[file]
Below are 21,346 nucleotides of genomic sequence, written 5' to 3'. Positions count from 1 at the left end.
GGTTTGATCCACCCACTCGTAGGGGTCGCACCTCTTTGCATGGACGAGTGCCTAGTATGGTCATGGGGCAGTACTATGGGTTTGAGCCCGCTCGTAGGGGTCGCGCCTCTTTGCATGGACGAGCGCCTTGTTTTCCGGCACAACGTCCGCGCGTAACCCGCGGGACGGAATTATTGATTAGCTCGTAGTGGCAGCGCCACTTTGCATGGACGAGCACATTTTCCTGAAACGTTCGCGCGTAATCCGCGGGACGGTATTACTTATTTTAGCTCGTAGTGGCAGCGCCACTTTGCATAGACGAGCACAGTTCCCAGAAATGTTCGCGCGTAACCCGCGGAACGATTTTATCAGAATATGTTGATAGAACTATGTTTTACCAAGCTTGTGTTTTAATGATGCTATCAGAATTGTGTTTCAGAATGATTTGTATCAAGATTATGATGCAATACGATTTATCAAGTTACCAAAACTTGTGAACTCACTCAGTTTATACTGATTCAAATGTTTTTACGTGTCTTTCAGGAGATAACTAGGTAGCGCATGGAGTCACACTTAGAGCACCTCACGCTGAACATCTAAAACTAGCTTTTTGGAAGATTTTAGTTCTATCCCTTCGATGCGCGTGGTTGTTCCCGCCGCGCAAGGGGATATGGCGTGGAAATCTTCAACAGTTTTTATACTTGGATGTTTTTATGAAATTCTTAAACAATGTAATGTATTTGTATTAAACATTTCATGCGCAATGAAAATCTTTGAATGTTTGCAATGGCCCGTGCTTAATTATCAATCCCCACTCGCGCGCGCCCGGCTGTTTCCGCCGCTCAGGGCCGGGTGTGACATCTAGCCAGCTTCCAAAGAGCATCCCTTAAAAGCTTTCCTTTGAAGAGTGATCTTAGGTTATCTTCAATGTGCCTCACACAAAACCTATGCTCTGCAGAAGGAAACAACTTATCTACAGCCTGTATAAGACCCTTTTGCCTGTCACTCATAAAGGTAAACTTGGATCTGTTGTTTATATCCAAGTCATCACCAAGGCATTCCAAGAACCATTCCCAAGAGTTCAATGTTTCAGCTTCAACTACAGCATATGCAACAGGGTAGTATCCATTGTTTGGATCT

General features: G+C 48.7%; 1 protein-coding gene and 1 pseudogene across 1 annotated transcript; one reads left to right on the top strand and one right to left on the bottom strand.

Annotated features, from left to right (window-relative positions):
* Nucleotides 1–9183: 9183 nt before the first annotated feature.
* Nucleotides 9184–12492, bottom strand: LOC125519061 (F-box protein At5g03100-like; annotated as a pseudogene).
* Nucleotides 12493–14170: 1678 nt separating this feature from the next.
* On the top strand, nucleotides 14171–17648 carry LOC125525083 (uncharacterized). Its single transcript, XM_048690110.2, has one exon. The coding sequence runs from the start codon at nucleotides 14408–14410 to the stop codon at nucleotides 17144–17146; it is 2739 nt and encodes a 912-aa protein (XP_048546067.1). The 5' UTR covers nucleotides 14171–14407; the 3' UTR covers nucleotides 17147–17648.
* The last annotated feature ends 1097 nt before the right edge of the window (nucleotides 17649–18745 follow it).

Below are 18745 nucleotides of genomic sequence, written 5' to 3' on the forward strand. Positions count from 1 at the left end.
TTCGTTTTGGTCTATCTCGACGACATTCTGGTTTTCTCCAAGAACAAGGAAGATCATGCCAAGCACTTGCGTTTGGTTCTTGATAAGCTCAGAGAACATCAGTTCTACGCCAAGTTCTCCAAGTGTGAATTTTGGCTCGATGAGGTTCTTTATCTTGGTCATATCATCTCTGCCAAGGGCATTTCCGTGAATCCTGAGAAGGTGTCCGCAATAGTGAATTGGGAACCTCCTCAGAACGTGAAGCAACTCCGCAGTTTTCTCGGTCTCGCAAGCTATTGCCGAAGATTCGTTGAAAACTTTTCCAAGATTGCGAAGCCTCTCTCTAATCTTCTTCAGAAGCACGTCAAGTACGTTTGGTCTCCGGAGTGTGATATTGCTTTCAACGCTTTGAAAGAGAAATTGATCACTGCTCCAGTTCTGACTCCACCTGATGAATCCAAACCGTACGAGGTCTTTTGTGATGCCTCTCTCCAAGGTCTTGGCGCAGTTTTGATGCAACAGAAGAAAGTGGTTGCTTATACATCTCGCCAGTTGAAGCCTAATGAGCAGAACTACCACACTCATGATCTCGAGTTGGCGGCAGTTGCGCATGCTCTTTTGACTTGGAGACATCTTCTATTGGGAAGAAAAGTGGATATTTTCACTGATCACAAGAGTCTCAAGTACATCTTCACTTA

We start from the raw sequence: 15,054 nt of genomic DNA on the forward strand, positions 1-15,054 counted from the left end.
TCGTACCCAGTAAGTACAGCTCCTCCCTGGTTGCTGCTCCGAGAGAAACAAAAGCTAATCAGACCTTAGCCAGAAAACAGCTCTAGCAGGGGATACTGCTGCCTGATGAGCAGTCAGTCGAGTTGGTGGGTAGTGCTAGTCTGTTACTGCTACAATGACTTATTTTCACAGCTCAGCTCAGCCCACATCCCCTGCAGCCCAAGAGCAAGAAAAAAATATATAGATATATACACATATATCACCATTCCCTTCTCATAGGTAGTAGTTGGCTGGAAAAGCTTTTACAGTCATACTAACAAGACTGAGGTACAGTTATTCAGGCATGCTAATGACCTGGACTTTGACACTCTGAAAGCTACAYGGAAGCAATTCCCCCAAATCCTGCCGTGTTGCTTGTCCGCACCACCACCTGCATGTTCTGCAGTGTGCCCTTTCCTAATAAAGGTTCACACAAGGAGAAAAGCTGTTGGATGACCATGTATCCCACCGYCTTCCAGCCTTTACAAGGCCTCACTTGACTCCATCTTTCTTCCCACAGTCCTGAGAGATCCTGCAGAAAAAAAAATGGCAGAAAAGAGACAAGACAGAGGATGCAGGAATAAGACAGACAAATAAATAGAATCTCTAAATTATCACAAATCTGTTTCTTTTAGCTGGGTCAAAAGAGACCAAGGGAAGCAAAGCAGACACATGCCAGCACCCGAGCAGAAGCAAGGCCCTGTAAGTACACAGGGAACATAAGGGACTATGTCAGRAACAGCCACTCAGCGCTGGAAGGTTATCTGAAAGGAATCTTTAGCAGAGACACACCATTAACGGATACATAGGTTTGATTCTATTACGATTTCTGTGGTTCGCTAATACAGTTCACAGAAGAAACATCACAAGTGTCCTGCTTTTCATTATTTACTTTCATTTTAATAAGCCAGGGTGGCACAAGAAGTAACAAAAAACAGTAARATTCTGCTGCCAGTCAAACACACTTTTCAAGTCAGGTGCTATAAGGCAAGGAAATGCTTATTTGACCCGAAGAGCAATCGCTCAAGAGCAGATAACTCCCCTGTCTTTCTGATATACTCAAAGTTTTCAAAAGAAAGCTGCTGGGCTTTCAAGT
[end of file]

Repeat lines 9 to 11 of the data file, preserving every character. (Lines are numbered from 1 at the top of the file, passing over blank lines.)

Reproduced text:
* The last annotated feature ends 1097 nt before the right edge of the window (nucleotides 17649–18745 follow it).

Below are 18745 nucleotides of genomic sequence, written 5' to 3' on the forward strand. Positions count from 1 at the left end.
TTCGTTTTGGTCTATCTCGACGACATTCTGGTTTTCTCCAAGAACAAGGAAGATCATGCCAAGCACTTGCGTTTGGTTCTTGATAAGCTCAGAGAACATCAGTTCTACGCCAAGTTCTCCAAGTGTGAATTTTGGCTCGATGAGGTTCTTTATCTTGGTCATATCATCTCTGCCAAGGGCATTTCCGTGAATCCTGAGAAGGTGTCCGCAATAGTGAATTGGGAACCTCCTCAGAACGTGAAGCAACTCCGCAGTTTTCTCGGTCTCGCAAGCTATTGCCGAAGATTCGTTGAAAACTTTTCCAAGATTGCGAAGCCTCTCTCTAATCTTCTTCAGAAGCACGTCAAGTACGTTTGGTCTCCGGAGTGTGATATTGCTTTCAACGCTTTGAAAGAGAAATTGATCACTGCTCCAGTTCTGACTCCACCTGATGAATCCAAACCGTACGAGGTCTTTTGTGATGCCTCTCTCCAAGGTCTTGGCGCAGTTTTGATGCAACAGAAGAAAGTGGTTGCTTATACATCTCGCCAGTTGAAGCCTAATGAGCAGAACTACCACACTCATGATCTCGAGTTGGCGGCAGTTGCGCATGCTCTTTTGACTTGGAGACATCTTCTATTGGGAAGAAAAGTGGATATTTTCACTGATCACAAGAGTCTCAAGTACATCTTCACTTA